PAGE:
How did medieval people deal with a king’s body when he died far from his intended final resting place (boiling or embalming?) What part did women play in commemoration? And what did royal tombs look like 800 years ago? Reading historian Professor Lindy Grant tells us about a recent conference on Royal death and burial focused on Reading Abbey, where King Henry I is buried.
A real effort of the imagination is required to see the past glory of Reading Abbey in the battered remains surviving today. But Reading Abbey was founded in 1121 by King Henry I of England, youngest son of William the Conqueror, as his intended place of burial.
Reading Abbey was one of the great monastic institutions of Europe in the middle ages – an intellectual and cultural powerhouse, with a magnificent church and richly decorated monastic buildings, a great library (King John kept his books there), and international connections.
The Abbey’s monks were drawn from the order of Cluny Abbey in France, linking Reading to the Cluniac network to which many great churchmen, including popes, belonged.
Its most prized relic was the hand of St James of Compostela, given by the Empress Matilda, King Henry’s daughter. This made Reading part of the elite group of medieval religious institutions with remains of the Apostles of Christ.
The Abbey was the setting for various royal marriages and burials into the later Middle Ages, continuing the close connections between the Abbey and the English kings, first established by Henry I. The kings and their family and entourage stayed often at the royal house adjacent to the abbey, and occasionally parliaments were held in the abbey itself.
Royal resting places
Our recent conference aimed to set the medieval abbey in its proper international context, concentrating on its role as a royal mausoleum.
Several themes and parallels emerged. How did one deal with the remains of a king who died far from his intended place of burial, like Henry I and St Louis? Henry I was eviscerated and then inefficiently embalmed, while St Louis was boiled.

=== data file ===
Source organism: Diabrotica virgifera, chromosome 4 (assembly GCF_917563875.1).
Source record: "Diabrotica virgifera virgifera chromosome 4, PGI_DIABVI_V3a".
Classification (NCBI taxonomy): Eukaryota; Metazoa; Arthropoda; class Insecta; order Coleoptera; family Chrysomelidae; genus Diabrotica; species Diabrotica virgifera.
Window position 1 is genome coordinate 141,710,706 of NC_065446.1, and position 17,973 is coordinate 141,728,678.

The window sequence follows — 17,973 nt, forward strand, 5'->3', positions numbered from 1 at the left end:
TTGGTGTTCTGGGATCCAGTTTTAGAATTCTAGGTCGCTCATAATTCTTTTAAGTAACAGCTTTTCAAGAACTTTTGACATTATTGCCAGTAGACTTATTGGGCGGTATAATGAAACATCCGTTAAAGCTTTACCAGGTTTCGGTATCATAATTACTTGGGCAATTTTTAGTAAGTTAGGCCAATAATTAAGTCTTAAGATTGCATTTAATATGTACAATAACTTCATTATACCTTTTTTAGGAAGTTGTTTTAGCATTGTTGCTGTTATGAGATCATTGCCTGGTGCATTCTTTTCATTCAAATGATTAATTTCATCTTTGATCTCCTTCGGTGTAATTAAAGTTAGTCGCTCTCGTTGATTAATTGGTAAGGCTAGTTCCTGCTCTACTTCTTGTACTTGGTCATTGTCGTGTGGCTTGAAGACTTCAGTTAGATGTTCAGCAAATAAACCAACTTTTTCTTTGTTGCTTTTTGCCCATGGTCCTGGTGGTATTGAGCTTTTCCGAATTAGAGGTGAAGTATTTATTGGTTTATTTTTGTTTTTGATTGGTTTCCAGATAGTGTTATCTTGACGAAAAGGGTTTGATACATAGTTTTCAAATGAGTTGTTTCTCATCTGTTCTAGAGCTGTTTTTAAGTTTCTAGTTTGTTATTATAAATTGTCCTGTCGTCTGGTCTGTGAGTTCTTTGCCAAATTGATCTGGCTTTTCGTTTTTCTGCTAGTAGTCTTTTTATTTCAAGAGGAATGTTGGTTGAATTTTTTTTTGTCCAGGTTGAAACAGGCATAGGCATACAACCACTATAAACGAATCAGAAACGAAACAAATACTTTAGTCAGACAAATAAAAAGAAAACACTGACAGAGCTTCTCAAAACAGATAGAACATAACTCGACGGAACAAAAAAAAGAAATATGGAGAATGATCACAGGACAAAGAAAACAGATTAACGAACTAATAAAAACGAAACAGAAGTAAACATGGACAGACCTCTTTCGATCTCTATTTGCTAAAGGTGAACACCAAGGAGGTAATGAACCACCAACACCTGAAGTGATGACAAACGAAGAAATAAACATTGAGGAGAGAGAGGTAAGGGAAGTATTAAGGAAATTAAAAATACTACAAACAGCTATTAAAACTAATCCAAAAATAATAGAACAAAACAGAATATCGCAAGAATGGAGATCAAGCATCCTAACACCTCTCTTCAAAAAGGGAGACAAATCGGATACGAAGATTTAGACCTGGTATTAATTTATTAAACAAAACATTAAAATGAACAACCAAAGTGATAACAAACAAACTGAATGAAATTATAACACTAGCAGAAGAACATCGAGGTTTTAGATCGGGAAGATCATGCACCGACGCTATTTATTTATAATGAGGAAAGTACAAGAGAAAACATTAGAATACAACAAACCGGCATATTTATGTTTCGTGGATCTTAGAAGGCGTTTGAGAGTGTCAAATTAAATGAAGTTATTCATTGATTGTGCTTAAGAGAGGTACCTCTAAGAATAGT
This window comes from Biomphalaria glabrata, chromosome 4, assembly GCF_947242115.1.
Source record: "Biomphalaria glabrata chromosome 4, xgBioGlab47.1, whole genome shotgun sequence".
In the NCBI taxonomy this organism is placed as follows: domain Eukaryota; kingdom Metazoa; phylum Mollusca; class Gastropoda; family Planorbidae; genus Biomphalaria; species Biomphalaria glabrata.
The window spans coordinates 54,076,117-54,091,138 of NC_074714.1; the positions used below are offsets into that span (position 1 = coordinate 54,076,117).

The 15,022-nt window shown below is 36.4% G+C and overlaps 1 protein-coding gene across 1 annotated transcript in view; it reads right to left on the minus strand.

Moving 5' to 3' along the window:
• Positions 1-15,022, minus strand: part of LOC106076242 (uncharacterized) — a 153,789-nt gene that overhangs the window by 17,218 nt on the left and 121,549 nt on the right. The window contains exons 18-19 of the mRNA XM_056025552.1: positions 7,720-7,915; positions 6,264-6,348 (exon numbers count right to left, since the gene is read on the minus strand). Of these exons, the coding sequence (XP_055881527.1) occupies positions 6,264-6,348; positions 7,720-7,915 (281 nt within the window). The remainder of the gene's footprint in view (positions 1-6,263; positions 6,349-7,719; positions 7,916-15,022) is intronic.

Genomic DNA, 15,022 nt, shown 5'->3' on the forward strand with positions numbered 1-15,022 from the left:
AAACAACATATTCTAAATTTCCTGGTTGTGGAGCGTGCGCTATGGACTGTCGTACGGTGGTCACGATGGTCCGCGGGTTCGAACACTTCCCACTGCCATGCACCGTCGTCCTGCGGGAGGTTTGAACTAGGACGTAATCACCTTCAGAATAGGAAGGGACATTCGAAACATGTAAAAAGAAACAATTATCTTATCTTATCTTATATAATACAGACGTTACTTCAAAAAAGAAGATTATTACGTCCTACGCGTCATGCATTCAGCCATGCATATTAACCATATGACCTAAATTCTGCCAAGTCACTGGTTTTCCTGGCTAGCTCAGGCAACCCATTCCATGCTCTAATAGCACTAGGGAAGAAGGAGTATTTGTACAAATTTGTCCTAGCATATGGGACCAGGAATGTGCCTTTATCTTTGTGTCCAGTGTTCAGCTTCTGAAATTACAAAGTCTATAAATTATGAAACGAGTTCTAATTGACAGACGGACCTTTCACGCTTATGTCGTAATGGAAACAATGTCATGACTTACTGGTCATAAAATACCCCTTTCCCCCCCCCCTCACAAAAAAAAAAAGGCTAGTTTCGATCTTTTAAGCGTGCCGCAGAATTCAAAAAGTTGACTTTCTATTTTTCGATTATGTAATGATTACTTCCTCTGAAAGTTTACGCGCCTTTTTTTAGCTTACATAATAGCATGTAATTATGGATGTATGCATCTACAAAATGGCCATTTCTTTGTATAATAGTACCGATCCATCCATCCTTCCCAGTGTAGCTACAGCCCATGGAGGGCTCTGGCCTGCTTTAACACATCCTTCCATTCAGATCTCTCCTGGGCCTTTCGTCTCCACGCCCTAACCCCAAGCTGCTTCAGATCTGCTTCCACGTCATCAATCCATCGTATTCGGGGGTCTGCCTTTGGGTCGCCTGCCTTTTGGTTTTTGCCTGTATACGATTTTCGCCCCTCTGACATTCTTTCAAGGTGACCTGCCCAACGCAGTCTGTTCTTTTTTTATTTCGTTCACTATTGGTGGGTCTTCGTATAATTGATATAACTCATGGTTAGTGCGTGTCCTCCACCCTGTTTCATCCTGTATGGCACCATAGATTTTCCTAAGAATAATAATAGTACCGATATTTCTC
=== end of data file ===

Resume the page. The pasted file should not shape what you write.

How did these regal families balance dynastic and familial imperatives? Was the mausoleum intended for members of the entire family, as at Reading, Westminster, Fontevraud, Las Huelgas, and Batalha, with children buried alongside kings and queens: or was there an intended focus on the ruler and lineage, as at Saint Denis and the mausoleum of the counts of Champagne at Troyes?
Women often played in important role in commemoration. Marriage bound dynasties together, and the prestige of a princess of impressive lineage, such as Leonor, queen of Castile, daughter of Henry II and Eleanor of Aquitaine, was celebrated in her tomb. Eleanor of Aquitaine made Fontevraud the mausoleum of the Angevin family: Blanche of Castile, Queen of France and Eleanor’s granddaughter, developed Royaumont as a private, familial space for the tombs of French royal children.
As for the tombs themselves, as at Reading and Troyes, so much has been lost, and has to be approached through antiquarian drawings. Only by the later 12th century had it become fashionable to have an effigy of the deceased on the tomb chest, and a rich variety of materials were used – painted stone, marble, bronze and enamelled metalwork. The innovative quality of tomb design in Iberia and in Champagne – places which might be thought more peripheral than the burial houses of the English and French kings – was striking.
Whatever the ruined reality of Reading Abbey on the twenty first century, this conference reminded us of its status in the middle ages – as one among a small and elite group of prestigious religious institutions in Europe which housed and commemorated the remains of kings.
‘Royal Death and Burial: Reading Abbey in Context’, held on 6 April at Reading Town Hall, was a collaboration between the University of Reading, Reading Museum and Reading Borough Council. Lindy Grant is Professor of Medieval History in the Graduate Centre for Medieval History at the University of Reading.